The most challenging part of a Social Security Disability claim can be proving to the Social Security Administration that your illness or impairment prevents you from working. The SSA approves many applications for Social Security disability benefits, but the reality is that a majority of claims are initially denied. These denials often stem from the claimant’s inability to prove that their medical condition exists and is severe enough to negatively affect their ability to work.
In general, the SSA is looking at the nature and severity of your condition, the length of time you have suffered with this condition, and whether you are able to do work-related activities with this condition.
The first step for Georgia disability claimants is to provide medical evidence from treating physicians and facilities to show the SSA that they have undergone treatment and been evaluated by professionals. Often times, this evidence is not enough to establish the claimant’s disability. In such cases, a consultative examination may be required.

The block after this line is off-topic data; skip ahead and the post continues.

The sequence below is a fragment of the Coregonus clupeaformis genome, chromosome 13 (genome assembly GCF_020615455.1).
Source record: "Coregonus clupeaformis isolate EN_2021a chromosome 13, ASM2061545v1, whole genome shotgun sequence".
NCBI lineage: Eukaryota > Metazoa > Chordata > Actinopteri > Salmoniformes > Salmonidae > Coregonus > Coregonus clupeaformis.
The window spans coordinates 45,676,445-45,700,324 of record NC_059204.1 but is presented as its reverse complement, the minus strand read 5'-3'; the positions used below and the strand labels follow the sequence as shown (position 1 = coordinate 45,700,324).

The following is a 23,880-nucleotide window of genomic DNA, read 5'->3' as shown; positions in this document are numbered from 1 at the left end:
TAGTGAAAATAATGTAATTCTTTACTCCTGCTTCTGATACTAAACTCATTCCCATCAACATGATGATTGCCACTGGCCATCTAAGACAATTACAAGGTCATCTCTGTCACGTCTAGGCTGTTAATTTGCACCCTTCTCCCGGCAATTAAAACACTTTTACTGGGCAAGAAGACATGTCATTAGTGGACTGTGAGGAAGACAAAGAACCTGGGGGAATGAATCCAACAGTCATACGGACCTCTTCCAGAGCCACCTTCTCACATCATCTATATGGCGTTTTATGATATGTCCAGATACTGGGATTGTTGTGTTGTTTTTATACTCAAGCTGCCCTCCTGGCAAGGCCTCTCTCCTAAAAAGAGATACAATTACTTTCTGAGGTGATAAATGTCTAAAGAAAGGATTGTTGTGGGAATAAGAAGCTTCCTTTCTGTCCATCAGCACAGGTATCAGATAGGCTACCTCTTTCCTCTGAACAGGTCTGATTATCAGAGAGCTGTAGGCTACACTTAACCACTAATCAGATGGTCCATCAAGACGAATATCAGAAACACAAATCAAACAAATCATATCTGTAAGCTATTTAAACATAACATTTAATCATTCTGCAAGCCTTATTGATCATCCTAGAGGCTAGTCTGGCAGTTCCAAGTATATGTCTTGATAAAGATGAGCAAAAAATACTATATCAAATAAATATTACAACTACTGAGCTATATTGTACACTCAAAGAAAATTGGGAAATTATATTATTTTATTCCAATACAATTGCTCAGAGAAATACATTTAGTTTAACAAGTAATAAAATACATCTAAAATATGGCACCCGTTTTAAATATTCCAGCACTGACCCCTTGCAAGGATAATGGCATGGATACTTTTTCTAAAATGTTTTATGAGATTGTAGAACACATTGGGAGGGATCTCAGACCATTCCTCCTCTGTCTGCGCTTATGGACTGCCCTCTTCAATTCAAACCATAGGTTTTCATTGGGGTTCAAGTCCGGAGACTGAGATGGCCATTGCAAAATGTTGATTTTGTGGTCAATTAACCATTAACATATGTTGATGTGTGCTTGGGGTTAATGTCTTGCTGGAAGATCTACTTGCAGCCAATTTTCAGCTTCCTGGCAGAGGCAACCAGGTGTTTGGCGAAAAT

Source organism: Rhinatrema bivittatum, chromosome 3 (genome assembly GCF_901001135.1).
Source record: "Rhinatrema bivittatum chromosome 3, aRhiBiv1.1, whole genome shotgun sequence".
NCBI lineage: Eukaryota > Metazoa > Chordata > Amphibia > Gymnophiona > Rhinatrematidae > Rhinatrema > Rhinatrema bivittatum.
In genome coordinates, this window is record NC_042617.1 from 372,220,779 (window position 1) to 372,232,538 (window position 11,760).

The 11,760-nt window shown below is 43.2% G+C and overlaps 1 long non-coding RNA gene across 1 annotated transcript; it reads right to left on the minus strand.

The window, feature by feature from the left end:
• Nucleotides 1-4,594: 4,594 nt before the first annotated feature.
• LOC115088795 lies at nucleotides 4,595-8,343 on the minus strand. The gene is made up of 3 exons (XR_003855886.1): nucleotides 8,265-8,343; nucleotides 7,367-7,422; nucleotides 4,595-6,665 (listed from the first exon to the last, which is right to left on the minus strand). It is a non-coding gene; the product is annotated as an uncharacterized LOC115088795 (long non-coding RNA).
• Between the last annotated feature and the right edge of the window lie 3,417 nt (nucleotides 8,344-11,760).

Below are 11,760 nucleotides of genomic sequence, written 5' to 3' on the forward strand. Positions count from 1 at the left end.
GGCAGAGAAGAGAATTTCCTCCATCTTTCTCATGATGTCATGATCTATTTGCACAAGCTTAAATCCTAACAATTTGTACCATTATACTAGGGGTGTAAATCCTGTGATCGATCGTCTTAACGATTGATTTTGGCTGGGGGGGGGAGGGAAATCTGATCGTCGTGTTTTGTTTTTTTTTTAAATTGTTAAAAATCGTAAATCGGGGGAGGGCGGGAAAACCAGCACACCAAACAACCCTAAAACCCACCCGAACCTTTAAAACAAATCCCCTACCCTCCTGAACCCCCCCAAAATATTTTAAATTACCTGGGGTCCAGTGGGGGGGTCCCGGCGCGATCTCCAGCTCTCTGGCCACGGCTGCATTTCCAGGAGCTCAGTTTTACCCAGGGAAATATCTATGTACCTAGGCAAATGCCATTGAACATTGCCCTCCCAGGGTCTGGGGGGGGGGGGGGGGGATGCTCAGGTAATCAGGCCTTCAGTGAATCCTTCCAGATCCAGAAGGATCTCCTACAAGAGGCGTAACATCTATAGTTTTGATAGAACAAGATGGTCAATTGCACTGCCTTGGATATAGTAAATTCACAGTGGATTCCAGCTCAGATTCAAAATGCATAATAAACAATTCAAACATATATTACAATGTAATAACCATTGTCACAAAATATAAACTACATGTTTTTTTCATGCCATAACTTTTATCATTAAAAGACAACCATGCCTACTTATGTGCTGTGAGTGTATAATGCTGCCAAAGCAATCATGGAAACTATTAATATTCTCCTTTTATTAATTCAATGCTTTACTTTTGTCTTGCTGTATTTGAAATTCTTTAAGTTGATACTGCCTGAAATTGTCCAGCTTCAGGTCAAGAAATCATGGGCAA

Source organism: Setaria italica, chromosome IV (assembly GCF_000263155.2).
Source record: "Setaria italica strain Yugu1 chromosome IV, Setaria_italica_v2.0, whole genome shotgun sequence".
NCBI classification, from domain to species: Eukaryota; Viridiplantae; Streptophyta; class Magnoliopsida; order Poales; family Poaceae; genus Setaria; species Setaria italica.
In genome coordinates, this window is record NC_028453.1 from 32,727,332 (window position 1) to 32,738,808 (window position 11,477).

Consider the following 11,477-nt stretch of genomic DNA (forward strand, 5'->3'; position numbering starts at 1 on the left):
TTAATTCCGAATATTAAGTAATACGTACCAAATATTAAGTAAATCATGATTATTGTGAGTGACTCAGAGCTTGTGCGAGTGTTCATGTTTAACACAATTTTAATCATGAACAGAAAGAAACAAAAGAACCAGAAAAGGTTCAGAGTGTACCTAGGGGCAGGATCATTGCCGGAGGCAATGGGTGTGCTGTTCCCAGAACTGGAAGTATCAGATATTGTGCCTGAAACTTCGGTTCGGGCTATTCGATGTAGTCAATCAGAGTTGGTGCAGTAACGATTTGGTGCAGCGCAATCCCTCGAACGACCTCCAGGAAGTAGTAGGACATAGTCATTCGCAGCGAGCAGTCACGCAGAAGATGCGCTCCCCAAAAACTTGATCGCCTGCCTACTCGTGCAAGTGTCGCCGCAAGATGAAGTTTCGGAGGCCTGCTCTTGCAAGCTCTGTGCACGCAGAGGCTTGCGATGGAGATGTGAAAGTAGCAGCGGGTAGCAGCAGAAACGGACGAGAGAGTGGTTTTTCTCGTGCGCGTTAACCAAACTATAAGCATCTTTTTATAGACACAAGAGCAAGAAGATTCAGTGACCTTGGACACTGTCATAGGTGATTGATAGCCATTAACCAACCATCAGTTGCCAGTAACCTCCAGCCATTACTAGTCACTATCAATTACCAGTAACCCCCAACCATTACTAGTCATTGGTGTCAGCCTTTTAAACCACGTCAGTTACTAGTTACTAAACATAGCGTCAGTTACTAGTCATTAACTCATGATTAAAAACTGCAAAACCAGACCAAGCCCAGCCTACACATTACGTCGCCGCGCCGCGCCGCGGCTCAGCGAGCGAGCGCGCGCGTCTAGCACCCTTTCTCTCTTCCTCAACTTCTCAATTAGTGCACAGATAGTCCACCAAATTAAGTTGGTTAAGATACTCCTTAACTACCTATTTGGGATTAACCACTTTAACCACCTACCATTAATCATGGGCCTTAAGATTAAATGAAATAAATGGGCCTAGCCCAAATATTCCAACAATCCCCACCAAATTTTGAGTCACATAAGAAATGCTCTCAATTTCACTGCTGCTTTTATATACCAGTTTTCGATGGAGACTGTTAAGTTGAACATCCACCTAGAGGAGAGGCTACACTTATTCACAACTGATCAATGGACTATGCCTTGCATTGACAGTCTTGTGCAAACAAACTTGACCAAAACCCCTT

The claimant’s own doctor may perform the required test, but in some cases, the SSA will choose to use a third party physician to conduct the test. For example, a third party physician may be used if the claimant’s doctor opts not to perform the test or the claimant has a valid reason to request a third party physician. Once the test is complete, a completed CE report will be used to help the SSA make a decision about the claimant’s eligibility for benefits.
In addition, the SSA will want evidence to establish the claimant’s symptoms and pain resulting from the medical condition in question. Claimants will need to show the SSA evidence of their everyday activities and provide details about each symptom they experience, including location of the pain, duration, pain intensity and frequency. The claimant will also need to inform the SSA of any pain medications they take or other treatments they use to relieve their pain.
An attorney specializing in disability benefits can help gather and present the necessary evidence for the SSA to approve your claim for benefits.